I hope you enjoy the poem – and please keep a look out for Penny’s collection, coming out next year.  If you’d like to find out more about Penelope Shuttle, you can go to her website here.

 

 

My Life – Penelope Shuttle

My Life, I can’t fool you,
you know me too well,
I’m sad of myself,
days live me in vain,
you test me
but bin my answers,
you’re so busy, so tired,
evenings in the glass,
drink them, My Life,
but you won’t,
driving your bargains
of years gone by,
promising me
this and that till
the walls are spells,
the roof’s a star,
and
I seal the hour
in a tear,
a mortal tear,
I know you so well,
My Life, not at all

Poetry Workshop, Barrow-in-Furness

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I will be running an all day poetry workshop on the 14th November at Hawcoat Park Community Centre, Skelwith Drive, Barrow in Furness from 10am-4pm.  The workshop costs £15 and beginners and experienced poets are welcome.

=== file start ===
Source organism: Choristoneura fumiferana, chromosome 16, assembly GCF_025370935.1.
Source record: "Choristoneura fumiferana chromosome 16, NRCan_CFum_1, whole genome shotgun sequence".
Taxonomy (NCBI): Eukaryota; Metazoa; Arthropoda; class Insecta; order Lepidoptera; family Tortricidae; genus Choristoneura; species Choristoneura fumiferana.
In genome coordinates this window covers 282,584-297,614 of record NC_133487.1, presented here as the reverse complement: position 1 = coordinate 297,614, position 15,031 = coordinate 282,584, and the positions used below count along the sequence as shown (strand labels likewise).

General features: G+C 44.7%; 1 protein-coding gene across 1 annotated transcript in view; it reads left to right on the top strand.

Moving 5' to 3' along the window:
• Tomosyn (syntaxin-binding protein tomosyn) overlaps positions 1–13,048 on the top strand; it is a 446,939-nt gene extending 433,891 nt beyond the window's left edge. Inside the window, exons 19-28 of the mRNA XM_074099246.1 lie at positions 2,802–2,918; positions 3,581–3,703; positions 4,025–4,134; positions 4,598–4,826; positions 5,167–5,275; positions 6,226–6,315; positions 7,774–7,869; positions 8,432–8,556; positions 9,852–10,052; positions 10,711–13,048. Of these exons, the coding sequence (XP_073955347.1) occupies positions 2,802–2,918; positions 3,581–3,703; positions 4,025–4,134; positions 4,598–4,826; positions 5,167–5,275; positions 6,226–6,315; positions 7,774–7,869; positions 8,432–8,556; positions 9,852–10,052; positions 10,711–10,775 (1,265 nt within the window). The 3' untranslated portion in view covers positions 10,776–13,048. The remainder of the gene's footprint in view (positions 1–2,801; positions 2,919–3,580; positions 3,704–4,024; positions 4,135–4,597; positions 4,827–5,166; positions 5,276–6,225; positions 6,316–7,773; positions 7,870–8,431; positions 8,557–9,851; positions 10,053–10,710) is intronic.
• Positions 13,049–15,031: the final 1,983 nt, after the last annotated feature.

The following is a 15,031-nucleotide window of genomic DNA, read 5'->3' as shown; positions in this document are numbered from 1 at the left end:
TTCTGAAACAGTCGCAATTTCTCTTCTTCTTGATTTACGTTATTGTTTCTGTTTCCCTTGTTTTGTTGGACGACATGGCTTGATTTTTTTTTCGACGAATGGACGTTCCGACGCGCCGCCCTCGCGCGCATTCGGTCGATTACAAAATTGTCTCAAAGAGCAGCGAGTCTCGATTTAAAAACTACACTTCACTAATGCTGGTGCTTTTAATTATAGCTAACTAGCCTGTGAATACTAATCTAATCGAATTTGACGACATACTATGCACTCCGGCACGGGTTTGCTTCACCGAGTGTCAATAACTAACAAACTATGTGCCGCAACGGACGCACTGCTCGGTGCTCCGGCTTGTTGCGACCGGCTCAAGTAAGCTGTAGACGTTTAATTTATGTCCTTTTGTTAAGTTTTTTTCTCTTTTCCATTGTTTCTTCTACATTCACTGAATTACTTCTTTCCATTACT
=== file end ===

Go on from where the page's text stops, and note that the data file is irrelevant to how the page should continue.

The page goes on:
The day will consist of writing exercises to inspire participants to write their own poetry, and there will also be time to share a poem that you’ve previously written and receive feedback from the group.

If you would like to book a place on the workshop, please email me at kimmoore30@hotmail.com with ‘Poetry Workshop’ in the subject line.  There are about four places left at the moment.  I hope to see some of you there!

Fourth Tutor Announced for Poetry Workshop Carousel